Reviewed by Peter Sara
Getting the balance right is key when writing a book about ACC. The technical aspects of the Act are complex and invite controversy and debate. Large tomes could be written which thoroughly address the issues, but hardly anyone would be interested in reading them.
A practical handbook has appeal, but must grapple with some of the issues at an insightful level to avoid simplistic “paint by numbers” solutions being offered. A really useful book must be both practical (how to do it) and analytical (why).
For those unused to the Kafkaesque world of ACC, the language used is a bit like listening to the audio commentary at an Olympic ice skating event. What looks to the outsider as a big twirly jump with a spin landing on one foot, is actually a triple Salchow or a quadruple Axel. Thus the reader must quickly discover terms such as “cover” are precise legal terms of art which have clear boundaries and critical significance.
Ben Thompson has written his book with the practitioner in mind and from the perspective of an old campaigner. The book begins with a discussion about gathering and using medical evidence. Since most ACC cases are won or lost on the strength or otherwise of the medical evidence, the primacy of medical evidence cannot be understated. This discussion deserves first place in the book, and rightly so. If legal practitioners read nothing else, at least read this first chapter.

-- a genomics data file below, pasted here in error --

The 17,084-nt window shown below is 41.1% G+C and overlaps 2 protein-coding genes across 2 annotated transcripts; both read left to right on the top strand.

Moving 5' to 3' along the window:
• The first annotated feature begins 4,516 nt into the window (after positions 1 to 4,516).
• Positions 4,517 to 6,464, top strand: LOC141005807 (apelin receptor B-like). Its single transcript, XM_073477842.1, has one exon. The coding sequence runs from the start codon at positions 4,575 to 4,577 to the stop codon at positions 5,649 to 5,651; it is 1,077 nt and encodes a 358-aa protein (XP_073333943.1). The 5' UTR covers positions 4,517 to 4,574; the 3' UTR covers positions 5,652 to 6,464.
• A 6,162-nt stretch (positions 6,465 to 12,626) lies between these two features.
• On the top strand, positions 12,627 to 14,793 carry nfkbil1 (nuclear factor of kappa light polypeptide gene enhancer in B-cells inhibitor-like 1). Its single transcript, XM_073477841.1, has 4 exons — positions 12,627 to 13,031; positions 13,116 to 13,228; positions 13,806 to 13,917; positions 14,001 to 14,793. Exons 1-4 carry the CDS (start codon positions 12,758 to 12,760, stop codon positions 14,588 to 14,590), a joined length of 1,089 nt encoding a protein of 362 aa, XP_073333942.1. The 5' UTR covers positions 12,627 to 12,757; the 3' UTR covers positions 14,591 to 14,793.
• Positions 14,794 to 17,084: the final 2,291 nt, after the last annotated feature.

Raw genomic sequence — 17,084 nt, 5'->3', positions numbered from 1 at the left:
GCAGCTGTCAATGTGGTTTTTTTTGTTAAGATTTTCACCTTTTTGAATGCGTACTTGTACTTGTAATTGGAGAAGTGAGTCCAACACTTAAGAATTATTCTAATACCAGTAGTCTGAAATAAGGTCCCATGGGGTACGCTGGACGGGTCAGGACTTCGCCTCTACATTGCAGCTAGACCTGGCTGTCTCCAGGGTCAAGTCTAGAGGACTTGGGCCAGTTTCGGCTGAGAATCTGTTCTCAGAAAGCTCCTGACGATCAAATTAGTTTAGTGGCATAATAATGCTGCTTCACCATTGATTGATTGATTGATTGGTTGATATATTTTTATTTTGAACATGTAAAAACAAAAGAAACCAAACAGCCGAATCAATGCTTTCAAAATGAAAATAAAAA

The book goes on to address all the important matters affecting claimants. The Accident Compensation Act itself is not well designed and key passages are all over the place. What Ben Thompson has done is bring these key sections together under the appropriate headings such as cover, entitlements, weekly compensation and so on. Since not all statutory provisions are created equal, some key sections are dealt with at greater length and detail than others.
Similarly, there is much more exposition of applicable case law dealing with the big issues. Mr Thompson does not shy away from alerting the reader to policy issues either, which is a refreshing reminder that as lawyers we have a responsibility to keep law reform in view.
Throughout the book, there are tips for practitioners. As a fellow practitioner in this highly specialised area, I fully endorse what is offered by way of advice. I am happy to have been given a copy of this book for the purposes of writing this review. I have found it a most useful addition to my legal armoury.
Accident Compensation Act: Key Sections and Commentary, LexisNexis NZ Ltd, November 2014, 978-1-927227-96-1, 195 pages, paperback and e-book, $120 (GST included, p&h excluded).
Peter Sara is a specialist ACC lawyer based in Dunedin. He was admitted to the bar in 1977 and is a member of the Law Society’s Accident Compensation Committee.